The Wall Street Journal recently reported that: “More hospitals are getting out of the maternity business.” Maternity wards are closing across America, especially in sparsely-populated or aging communities.
Hospital executives report difficulties recruiting enough staff to safely operate. It’s hard to attract doctors and nurses to hospitals where births are declining.
Order of St. Francis Healthcare, which operates in Illinois, is finding it necessary to close certain maternity units. According to OSF’s chief operating officer, “There’s just not enough babies to be had.”
The March of Dimes defines maternity deserts as counties that have no hospital or birthing center, and that lack O.B.s and nurse midwives. As of 2020 there were 1052 counties on the March of Dimes’ list — 70 more than 4 years earlier. These counties were home to approximately 2.2 million women of childbearing age.
This is a dangerous situation. The Journal cites research showing that women who do give birth in remote, rural areas that have lost maternity wards are more likely to deliver too early or to encounter serious complications, such as acute kidney failure.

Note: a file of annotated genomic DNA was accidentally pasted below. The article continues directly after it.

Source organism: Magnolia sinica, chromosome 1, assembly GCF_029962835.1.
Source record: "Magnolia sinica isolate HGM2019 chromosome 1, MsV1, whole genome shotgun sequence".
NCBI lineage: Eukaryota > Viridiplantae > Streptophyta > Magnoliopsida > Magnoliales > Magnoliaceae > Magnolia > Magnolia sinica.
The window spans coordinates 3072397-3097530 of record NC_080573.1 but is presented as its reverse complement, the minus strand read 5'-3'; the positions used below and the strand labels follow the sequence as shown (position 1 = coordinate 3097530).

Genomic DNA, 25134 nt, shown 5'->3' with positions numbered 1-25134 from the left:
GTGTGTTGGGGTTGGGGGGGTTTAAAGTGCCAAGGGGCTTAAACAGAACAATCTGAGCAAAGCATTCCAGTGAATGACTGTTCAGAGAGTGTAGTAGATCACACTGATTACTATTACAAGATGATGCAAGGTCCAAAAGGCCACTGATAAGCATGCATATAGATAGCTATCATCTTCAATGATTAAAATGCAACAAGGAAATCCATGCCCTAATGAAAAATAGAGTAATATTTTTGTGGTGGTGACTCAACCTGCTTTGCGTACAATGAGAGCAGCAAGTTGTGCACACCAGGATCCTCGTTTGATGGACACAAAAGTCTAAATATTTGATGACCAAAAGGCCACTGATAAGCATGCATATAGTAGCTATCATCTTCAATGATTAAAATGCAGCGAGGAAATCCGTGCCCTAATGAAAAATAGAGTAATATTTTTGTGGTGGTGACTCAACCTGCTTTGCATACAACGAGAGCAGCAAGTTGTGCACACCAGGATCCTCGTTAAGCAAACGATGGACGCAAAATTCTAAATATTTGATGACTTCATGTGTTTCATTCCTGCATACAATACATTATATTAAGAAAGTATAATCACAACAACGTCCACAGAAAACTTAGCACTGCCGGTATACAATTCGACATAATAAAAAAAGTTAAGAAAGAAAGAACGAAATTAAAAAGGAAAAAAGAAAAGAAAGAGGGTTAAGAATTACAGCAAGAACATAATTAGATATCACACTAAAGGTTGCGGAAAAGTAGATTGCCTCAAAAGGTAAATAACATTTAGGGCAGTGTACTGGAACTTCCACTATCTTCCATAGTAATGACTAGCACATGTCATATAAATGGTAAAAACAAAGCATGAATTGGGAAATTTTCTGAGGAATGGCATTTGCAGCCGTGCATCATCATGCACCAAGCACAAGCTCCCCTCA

The growth of maternity deserts reflects our declining marriage rate, which translates to lower birth rates. A new study shows that 25 percent of Americans are turning 40 without ever having married. This is up from 20 percent in 2010 and 6 percent in 1980.
Married couples are having fewer children. Or no children. Some cite global problems like “climate change.” Others say they can’t afford kids.
Author Rod Dreher highlighted the Journal’s story in a recent blogpost, stating, “I have never understood how it is that every generation in the West had much more materially difficult lives than we do today, and yet they all chose to have families.”
Thomas à Kempis wrote of those “always searching for ease and not the things of Christ.” Let this generation not be, as Rod Dreher described them, “too rich and comfortable to want kids.”